The group shared tips on maximizing the EHR. Although they are time consuming to create, the group agreed that templates customized for each physician's style is a feasible way to marry the concepts of a personal medical home and standardization across the practice.
Instant Medical History/Patient Portal/Email Communication
The next step after a practice goes electronic is to educate and include the patients. Many self-directed practices have already done this, with Instant Medical History(IMH), patient portal, and/or email communication. Dr. Harrington praised the ability to do simple email communication with patients via his EHR (not a reimbursed, encrypted e-visit). He says such communication saves daily phone time with patients – he saves at least 30 minutes and his staff up to an hour each day. Dr. Harrington also spoke highly of the IMH program – patients sit in his practice and complete the detailed history. Dr. Harrington said that surprisingly, the computer opens up lines of communication that might not otherwise exist. For example, the physician can say to the patient, "The computer seems to think you may have an eating disorder, what do you think?"
Dr. David Loxterkamp from Seaport Family Practice (Belfast, Maine) had positive reports from the recent addition of a web patient portal at his practice. He said a big part of preparation was patient education, and the most effective way of promoting the service was during the patient visit, when the provider could literally walk the patients through the sign-up step. He listed the potential benefits of a patient portal as accessibility, portability, and transparency. He cautioned that these could also be potential problems; i.e. , with patients now seeing their chart and doctor's notes, the chart completion needs to be timely and accurate. Dr. Loxterkamp advises others to write out medical acronyms into plain English for the patients.
Finally, the practices discussed e-visits, both how to do get them started and how often they are currently being used. No practice reported receiving insurance reimbursements for e-visits resulting in a mixed approach on how to deal with this – some charged cash for such visits whereas others just offered them for free. Although some physicians were frustrated by incomplete templates or the inability to integrate with the EHR, the largest deterrent seemed to come from patients: many seemed reluctant to use e-visits which could be a result of lack of knowledge or comfort using this new technology or could reflect a preference to see the doctor in person.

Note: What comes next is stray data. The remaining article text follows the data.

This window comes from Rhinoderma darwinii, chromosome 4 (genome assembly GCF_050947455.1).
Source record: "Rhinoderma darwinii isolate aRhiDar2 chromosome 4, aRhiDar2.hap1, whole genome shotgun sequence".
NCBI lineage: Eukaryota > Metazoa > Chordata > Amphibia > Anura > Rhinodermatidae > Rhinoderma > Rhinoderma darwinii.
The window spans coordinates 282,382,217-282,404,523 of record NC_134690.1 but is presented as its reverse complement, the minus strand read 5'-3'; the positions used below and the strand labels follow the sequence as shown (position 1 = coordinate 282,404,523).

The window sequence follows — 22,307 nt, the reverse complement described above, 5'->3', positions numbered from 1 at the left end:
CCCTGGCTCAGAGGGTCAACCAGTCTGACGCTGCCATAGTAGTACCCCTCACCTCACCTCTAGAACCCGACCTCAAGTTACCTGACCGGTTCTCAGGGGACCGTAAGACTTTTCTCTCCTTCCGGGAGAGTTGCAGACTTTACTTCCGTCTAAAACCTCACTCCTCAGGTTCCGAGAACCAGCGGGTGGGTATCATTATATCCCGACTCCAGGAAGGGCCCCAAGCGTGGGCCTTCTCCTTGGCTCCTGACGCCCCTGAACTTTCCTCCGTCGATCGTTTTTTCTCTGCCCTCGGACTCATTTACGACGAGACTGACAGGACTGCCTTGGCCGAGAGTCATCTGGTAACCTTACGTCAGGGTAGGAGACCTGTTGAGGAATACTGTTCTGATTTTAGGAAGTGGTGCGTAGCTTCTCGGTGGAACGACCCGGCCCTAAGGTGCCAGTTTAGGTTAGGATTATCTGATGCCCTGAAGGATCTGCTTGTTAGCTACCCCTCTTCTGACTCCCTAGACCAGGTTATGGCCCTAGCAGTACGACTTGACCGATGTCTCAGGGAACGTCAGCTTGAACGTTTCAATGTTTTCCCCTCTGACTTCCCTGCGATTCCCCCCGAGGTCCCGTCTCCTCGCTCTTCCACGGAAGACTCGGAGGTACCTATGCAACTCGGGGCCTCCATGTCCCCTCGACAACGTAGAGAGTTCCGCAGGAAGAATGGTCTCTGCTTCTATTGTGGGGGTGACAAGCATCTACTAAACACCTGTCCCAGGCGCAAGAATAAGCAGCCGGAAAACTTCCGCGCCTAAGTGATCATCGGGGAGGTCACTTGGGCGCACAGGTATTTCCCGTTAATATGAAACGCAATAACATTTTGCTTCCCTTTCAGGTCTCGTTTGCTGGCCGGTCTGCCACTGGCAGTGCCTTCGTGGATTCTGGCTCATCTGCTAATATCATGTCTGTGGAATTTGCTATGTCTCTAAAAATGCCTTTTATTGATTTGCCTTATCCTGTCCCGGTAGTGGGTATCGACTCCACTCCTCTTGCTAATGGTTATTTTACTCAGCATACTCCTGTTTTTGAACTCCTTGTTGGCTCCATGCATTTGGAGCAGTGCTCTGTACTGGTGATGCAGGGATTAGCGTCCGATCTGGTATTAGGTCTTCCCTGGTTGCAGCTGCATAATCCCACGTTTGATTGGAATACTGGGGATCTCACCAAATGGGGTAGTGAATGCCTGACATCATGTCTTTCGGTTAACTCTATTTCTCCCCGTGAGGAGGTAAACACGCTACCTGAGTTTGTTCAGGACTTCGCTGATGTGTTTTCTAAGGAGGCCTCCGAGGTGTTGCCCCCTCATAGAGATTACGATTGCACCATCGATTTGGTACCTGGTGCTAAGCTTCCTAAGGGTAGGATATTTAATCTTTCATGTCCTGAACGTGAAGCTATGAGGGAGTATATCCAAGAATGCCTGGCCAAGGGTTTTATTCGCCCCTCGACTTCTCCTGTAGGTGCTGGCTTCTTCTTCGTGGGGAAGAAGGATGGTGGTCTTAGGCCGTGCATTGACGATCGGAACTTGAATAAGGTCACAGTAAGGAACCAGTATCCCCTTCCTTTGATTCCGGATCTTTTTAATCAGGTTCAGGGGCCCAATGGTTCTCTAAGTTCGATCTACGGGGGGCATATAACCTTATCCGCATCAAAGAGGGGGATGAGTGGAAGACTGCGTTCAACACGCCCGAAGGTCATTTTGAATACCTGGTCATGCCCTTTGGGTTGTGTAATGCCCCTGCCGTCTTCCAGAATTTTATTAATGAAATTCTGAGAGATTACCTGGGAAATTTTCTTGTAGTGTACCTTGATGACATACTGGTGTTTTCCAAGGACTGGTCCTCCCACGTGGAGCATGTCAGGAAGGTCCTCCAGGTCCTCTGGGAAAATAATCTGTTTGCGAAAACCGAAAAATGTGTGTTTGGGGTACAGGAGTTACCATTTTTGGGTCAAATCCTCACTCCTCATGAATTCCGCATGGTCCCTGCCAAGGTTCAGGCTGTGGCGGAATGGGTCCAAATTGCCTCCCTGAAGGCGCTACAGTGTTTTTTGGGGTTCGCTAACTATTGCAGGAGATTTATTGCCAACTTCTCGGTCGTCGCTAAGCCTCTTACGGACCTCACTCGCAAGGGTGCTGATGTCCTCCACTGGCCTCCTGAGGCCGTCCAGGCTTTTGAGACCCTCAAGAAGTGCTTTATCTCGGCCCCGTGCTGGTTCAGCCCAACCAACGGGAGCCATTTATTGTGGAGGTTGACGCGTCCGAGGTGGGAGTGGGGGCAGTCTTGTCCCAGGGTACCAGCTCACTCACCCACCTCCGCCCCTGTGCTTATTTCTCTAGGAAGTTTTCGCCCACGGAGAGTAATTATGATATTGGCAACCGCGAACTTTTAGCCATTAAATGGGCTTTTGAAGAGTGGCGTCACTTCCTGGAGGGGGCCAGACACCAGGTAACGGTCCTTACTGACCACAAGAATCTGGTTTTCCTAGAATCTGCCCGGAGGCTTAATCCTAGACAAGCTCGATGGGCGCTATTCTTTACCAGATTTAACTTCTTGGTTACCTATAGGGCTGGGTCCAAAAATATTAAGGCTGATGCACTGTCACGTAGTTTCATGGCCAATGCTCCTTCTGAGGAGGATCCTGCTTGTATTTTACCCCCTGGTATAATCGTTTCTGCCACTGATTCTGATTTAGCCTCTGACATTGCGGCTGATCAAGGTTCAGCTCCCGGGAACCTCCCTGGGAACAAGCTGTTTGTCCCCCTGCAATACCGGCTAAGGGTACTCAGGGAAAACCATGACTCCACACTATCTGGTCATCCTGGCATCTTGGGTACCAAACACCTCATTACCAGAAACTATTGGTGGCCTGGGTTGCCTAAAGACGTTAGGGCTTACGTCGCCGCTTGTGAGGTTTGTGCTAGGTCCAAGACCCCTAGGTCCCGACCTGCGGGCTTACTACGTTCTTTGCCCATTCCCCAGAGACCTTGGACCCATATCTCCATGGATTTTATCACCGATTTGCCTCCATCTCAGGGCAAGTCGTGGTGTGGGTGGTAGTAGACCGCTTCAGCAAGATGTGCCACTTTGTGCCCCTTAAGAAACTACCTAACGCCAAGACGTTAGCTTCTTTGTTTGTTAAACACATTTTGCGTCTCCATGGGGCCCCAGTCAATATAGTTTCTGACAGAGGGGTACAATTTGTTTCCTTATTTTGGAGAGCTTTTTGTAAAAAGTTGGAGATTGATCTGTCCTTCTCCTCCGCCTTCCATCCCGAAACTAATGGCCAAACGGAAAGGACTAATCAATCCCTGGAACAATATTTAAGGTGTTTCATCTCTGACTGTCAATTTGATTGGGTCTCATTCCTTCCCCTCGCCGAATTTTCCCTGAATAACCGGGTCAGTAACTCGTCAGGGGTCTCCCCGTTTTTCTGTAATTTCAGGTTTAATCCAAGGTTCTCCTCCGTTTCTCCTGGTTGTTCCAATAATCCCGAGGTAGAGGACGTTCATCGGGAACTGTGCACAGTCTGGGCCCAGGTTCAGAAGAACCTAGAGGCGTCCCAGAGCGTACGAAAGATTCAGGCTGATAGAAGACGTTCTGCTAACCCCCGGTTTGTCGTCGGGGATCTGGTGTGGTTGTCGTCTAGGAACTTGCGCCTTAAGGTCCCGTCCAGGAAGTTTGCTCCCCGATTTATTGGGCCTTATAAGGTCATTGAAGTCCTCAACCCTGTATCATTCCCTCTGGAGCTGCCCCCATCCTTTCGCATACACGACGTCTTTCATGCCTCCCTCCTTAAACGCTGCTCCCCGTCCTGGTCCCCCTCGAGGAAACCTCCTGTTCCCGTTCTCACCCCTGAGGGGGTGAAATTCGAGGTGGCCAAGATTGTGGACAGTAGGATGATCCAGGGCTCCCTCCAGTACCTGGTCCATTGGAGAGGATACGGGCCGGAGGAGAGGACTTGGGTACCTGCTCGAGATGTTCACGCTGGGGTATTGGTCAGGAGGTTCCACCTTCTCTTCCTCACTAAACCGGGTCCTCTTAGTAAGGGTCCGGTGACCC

Advanced Access (Open Access)
Almost every SD practice is practicing some form of Advanced Access scheduling (also known as Open Access, or Same Day Scheduling). The extent to which a practice can keep their schedule "open" depends on the age of the practice, patient volume, number of providers, types of patients, and even stage of EHR implementation. Dr. Ed Schwager of Carondelet Health Network (Tucson, AZ) said it took a complete paradigm shift at his busy, 6-provider practice. He suggested the following steps when first implementing same day appointment scheduling:
Dr. Schwager added that Advnced Access has worked so well, the practice's no-show rate has dropped to 3% and the day is completely booked by 8:30am.
As the self-directed practices discussed the challenges and benefits of the "imperfect science" of Advanced Access, a common question arose: "How to best deal with patients who WANT to schedule ahead of time?" Many of the practices with an older population noted that those patients preferred to have an established time and date for their follow-up appointments.